How many different such passwords do you need? Four or five at most. You don't have to keep unique passwords for every single site you visit—Thompson says it's perfectly OK to repeat passwords on sites that don't need to be kept very secure. For instance, I can use the same password for my accounts at the New York Times, the New Republic, The New Yorker, and other online magazines, because it won't hurt me too much if someone breaks into those. (My mnemonic is, I like to read snooty publications quite often.) You should probably use different passwords for each your social networking accounts—someone can do real damage by breaking into your Facebook or Twitter, so you want to keep them distinct—but you can still come up with a single systematic mnemonic to protect them: Twitter is my second favorite social networking site, MySpace is my third favorite social networking site, etc. Reserve your strongest, most distinct passwords for the few very important services that, if cracked, could do the most damage—your bank account, your computer, and most of all your e-mail, which often contains the keys to everything else in your life.
To be sure, this is more of a hassle than what you're doing now—but what you're doing now is going to come back to bite you. These days, we're all dishing personal information all the time; you may think that your password is totally unguessable, but your Facebook makes clear that you're a huge U2 fan and you graduated from college in 2000. Achtung2000, eh? Just go ahead and make some new passwords right now. Trust me, you'll feel better.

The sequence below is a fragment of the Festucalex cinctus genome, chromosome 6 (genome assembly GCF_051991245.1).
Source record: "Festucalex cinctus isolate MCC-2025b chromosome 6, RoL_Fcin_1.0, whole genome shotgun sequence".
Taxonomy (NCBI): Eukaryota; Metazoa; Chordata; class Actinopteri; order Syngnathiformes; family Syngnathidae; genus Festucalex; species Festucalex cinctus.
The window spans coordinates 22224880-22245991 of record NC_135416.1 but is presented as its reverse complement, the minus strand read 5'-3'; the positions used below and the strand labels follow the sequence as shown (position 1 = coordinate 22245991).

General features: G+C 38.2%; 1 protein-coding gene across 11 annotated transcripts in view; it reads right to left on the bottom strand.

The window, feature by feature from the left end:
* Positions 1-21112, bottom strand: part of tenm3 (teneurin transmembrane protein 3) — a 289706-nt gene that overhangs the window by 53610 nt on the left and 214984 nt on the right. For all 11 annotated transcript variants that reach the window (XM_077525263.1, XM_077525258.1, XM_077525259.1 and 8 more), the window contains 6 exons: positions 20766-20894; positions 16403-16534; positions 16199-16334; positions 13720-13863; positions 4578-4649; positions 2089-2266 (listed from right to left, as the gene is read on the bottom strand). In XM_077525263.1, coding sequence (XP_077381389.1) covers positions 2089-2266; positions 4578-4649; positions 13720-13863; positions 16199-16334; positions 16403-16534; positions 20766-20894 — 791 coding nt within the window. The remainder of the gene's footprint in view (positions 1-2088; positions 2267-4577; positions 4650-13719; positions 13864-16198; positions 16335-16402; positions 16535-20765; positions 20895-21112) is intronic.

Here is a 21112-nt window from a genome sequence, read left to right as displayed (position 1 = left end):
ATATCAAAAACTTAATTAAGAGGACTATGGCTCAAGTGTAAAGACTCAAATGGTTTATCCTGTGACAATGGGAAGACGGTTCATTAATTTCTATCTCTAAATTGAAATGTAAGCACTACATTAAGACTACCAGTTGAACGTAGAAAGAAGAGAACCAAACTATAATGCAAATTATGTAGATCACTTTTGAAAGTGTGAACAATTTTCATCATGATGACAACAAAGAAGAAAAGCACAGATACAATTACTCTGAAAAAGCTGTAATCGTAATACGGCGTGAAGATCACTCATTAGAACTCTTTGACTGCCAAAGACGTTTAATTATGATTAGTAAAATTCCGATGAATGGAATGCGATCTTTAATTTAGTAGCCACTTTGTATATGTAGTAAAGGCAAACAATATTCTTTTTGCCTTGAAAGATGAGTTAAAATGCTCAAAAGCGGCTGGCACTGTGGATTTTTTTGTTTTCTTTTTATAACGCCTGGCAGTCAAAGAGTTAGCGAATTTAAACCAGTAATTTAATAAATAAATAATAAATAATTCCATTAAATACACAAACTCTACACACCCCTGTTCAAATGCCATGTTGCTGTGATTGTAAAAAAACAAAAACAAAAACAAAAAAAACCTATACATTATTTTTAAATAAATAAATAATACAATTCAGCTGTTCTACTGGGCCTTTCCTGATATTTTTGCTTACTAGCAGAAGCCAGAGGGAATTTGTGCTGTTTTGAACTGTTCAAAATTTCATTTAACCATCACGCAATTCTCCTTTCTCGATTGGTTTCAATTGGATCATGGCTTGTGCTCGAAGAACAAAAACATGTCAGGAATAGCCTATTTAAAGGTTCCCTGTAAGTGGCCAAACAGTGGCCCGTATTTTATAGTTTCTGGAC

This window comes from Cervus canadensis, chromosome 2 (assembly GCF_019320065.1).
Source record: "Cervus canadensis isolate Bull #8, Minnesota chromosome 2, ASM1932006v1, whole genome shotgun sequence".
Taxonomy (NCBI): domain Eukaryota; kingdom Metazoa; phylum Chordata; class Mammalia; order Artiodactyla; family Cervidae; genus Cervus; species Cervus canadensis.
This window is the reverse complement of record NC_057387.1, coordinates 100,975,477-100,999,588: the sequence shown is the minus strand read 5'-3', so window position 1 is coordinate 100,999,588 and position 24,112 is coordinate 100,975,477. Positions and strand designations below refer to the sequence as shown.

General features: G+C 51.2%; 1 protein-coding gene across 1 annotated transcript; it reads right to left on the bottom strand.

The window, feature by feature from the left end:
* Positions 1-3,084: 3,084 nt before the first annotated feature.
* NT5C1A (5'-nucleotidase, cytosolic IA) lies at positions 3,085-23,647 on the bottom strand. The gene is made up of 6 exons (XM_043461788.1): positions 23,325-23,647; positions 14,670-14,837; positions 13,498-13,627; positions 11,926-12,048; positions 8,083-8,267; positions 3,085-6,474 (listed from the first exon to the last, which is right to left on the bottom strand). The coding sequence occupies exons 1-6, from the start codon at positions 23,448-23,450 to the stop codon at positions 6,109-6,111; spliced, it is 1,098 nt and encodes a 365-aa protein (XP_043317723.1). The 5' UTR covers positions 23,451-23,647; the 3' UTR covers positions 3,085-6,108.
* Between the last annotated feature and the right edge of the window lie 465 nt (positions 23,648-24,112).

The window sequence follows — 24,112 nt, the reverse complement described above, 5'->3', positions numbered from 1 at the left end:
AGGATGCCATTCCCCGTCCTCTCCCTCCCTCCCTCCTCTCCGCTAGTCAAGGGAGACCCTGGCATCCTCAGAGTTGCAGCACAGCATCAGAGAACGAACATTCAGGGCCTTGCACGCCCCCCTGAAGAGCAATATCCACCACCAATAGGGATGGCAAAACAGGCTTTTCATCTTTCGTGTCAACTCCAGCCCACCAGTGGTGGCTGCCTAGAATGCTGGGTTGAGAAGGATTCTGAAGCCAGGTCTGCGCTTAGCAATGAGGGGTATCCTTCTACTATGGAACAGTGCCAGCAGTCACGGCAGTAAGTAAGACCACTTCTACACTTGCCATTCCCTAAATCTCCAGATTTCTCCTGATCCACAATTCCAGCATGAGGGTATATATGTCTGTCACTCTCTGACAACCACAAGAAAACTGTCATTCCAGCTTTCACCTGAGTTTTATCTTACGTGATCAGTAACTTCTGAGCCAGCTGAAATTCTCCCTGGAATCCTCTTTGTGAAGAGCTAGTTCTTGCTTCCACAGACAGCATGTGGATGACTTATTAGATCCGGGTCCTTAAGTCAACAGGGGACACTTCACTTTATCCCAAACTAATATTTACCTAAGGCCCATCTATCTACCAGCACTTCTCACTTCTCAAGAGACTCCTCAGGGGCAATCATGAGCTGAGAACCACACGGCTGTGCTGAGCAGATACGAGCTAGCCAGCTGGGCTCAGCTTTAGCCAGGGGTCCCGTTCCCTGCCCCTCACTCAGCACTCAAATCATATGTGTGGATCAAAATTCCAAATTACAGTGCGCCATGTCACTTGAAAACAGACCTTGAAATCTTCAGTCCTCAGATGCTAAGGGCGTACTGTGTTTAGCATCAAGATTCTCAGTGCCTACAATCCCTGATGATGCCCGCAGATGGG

According to the story he gave TechCrunch, the Twitter hacker began exploiting Gmail's forgotten-password feature to get into one staffer's personal e-mail. The hacker got a bit lucky here: When he hit the forgotten-password button, Gmail gave him a hint about the secondary e-mail address that the employee had entered when he or she had set up the Gmail account: ******@h******.com. The hacker guessed that this was a Hotmail address; when he checked Hotmail for some addresses that might belong to the user, he found they were no longer active. (Hotmail, like a lot of Web e-mail services, deletes accounts that haven't been accessed in a while.) So the hacker set up the Hotmail account that Gmail thought belonged to the Twitter employee. When Gmail sent a password-reset link to the Hotmail address, it went right into the hacker's hands. (Google has recently added a feature in Gmail that occasionally prompts users to update their backup e-mail addresses.)